Imagine being told that you have three unruptured aneurysms. And one is being described as “giant.” You’d be shocked. Ham Lake, MN, resident Susan Kempf (pictured at right with her husband, Chuck) certainly was. But a creative approach taken by U of M neuro-interventional radiologist Bharathi Jagadeesan, MD, and neurosurgeon Andrew Grande, MD, prevented any of the aneurysms from rupturing.

Susan’s journey started in the summer of 2017 when she began having strange symptoms. Whenever she hit a bump in the road while driving, Susan felt pain deep in her brain. She also began to lose peripheral vision on her left side. It wasn’t until she started seeing colors differently that Susan decided to see a physician.

Because most of her symptoms were visual, Susan went to her eye doctor who referred her to Collin McClelland, MD, of the University of Minnesota’s Department of Ophthalmology and Visual Neurosciences. McClelland ordered an MRI. After the imaging session, Susan and Chuck were going to lunch when she got a call on her cell phone. It was from McClellan. “He told me to come back to the university immediately,” she said. As a retired nurse with 40-plus years’ experience, that made Susan “a little nervous.”

Aneurysm pressing on optic nerve
Upon their return, Susan and Chuck learned that she’d been referred to Jagadeesan, a member of the U’s Department of Radiology. “The MRI showed a giant aneurysm in the middle of Susan’s brain,” Jagadeesan explained. “It pressed on both optic nerves and had a complex shape that was fed by multiple arteries. In addition, several arteries branched off the aneurysm.”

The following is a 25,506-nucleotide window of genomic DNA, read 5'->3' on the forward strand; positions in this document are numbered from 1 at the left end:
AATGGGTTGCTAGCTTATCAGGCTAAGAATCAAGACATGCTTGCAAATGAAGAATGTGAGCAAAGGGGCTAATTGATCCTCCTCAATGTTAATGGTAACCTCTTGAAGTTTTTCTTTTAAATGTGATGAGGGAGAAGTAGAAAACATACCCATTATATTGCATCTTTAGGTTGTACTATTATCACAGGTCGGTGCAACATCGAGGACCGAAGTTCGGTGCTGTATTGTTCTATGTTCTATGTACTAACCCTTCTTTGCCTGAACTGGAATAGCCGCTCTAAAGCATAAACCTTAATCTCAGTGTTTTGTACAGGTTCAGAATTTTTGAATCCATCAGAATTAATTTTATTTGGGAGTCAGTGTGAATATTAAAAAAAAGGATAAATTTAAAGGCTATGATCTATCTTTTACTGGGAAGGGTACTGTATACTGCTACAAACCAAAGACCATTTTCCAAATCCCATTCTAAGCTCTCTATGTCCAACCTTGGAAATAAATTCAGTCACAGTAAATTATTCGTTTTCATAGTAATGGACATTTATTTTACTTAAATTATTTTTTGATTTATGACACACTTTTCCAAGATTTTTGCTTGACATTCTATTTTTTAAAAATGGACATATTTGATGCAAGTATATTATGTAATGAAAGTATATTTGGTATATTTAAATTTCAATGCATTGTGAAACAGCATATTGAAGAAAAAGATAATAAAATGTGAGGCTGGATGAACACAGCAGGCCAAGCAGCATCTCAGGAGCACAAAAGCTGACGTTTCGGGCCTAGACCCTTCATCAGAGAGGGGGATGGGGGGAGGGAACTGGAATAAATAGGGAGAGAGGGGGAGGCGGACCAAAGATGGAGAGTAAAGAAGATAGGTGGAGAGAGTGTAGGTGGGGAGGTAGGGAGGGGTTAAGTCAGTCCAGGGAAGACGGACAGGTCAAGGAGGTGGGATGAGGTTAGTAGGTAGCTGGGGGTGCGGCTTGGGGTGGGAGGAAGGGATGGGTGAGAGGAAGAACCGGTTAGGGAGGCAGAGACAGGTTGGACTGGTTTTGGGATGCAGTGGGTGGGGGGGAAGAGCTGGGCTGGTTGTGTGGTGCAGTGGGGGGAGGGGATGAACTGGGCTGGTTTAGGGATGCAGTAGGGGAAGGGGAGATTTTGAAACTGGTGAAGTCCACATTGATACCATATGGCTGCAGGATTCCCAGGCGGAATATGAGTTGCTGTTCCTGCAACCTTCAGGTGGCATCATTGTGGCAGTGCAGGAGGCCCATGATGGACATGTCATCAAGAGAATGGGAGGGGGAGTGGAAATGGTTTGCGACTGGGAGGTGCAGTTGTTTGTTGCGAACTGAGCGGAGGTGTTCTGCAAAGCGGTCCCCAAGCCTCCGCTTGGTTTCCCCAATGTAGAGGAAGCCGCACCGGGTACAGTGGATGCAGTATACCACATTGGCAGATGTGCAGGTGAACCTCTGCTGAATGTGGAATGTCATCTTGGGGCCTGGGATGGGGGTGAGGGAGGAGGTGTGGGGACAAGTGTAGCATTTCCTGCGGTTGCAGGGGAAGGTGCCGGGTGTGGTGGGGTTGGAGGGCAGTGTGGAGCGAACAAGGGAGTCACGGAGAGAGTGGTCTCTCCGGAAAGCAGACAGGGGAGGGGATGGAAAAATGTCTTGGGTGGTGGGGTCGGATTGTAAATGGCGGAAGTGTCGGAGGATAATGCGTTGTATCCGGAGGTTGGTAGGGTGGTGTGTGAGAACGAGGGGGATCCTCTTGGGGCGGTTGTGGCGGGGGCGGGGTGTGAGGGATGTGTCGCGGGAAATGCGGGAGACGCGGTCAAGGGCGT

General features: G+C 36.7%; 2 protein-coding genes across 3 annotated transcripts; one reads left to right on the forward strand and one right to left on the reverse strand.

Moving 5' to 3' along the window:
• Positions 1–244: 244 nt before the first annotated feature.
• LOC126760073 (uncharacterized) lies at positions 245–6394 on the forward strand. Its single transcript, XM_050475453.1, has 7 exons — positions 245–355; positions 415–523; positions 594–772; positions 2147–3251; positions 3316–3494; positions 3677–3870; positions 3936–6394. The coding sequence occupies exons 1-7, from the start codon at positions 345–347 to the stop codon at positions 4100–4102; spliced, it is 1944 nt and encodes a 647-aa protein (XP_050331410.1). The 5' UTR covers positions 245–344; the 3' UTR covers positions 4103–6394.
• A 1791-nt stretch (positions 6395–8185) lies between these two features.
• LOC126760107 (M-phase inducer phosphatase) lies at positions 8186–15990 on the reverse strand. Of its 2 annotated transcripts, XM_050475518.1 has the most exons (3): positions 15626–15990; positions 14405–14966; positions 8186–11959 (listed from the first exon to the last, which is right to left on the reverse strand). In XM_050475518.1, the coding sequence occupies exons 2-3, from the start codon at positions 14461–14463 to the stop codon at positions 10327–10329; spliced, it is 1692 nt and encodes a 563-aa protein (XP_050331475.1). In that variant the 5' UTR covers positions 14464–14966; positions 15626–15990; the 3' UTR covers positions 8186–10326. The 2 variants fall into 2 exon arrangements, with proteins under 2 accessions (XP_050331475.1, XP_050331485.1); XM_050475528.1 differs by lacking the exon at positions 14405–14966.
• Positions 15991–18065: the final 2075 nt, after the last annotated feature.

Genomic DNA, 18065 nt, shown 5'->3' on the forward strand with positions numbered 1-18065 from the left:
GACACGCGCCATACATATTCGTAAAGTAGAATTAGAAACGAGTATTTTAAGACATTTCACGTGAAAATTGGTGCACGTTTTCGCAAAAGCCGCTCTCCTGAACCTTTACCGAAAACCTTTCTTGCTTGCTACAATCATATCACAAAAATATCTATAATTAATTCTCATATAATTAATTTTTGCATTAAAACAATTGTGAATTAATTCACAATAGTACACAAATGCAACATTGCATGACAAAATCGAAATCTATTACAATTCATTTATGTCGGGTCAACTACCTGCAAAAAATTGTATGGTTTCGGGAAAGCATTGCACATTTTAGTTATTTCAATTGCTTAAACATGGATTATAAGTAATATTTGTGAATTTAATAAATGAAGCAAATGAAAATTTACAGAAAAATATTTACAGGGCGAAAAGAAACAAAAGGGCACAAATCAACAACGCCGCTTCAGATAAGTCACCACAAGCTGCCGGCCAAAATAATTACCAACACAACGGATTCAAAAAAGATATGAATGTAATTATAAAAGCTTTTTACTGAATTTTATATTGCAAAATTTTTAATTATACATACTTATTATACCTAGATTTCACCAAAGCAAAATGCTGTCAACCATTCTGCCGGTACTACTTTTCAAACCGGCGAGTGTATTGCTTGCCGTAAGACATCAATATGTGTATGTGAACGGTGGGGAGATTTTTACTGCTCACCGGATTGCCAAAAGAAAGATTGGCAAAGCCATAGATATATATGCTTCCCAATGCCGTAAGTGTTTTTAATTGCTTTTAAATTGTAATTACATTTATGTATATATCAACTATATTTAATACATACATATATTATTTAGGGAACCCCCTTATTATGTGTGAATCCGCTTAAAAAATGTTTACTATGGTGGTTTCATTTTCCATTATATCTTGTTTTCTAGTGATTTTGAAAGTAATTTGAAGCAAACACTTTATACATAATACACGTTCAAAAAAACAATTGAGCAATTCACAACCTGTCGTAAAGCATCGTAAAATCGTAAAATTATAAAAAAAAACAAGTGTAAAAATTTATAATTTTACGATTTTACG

Bharathi Jagadeesan, MD

Jagadeesan (pictured at left) realized that to treat this aneurysm, he would have to do something special. Working with Grande, they considered and discarded several treatment options. “It would be a high-risk surgery for her because of all the branches going in and out of the aneurysm,” said Jagadeesan. “Coiling wasn’t an option … it would just fill the aneurysm with metal, which would also put pressure on her optic nerve. There are devices called flow diverters that have enough metal in them that they reduce the flow of blood to the aneurysm over time and it eventually goes away. But the available FDA-approved flow diverters weren’t good options in this case, because they are designed for bigger arteries and require large catheters to be navigated deeply into the arteries in Susan’s head.”

Jagadeesan contacted California-based MicroVention, which makes a different kind of flow diverter called FRED, Jr. The FRED Jr device can be delivered through a smaller catheter making the procedure much less risky. “FRED, Jr. isn’t yet approved by the FDA [Federal Drug Administration] in the United States,” he said, “but because I have a lot of experience with flow diverters and have done complex procedures using other MicroVention products, the company was willing to let me use the device to treat Susan on a compassionate or emergency basis.”

Andrew Grande, MD

Multiple permissions required
According to the FDA, using an unapproved device on an emergency basis is intended to give patients and physicians access to devices to treat life-threatening or serious diseases or conditions when there is no available alternative and no time to obtain FDA approval. Jagadeesan and Grande (pictured at left) also had to secure permission from the U of M to use the device and created a special consent form for Susan, who was not charged for the device.

After all approvals were obtained as quickly as possible, MicroVention flew in a clinical expert free of charge to help with the case. “We were open with Susan about all of this,” said Jagadeesan, “including telling her about a conflict of interest issue that I had with the company.”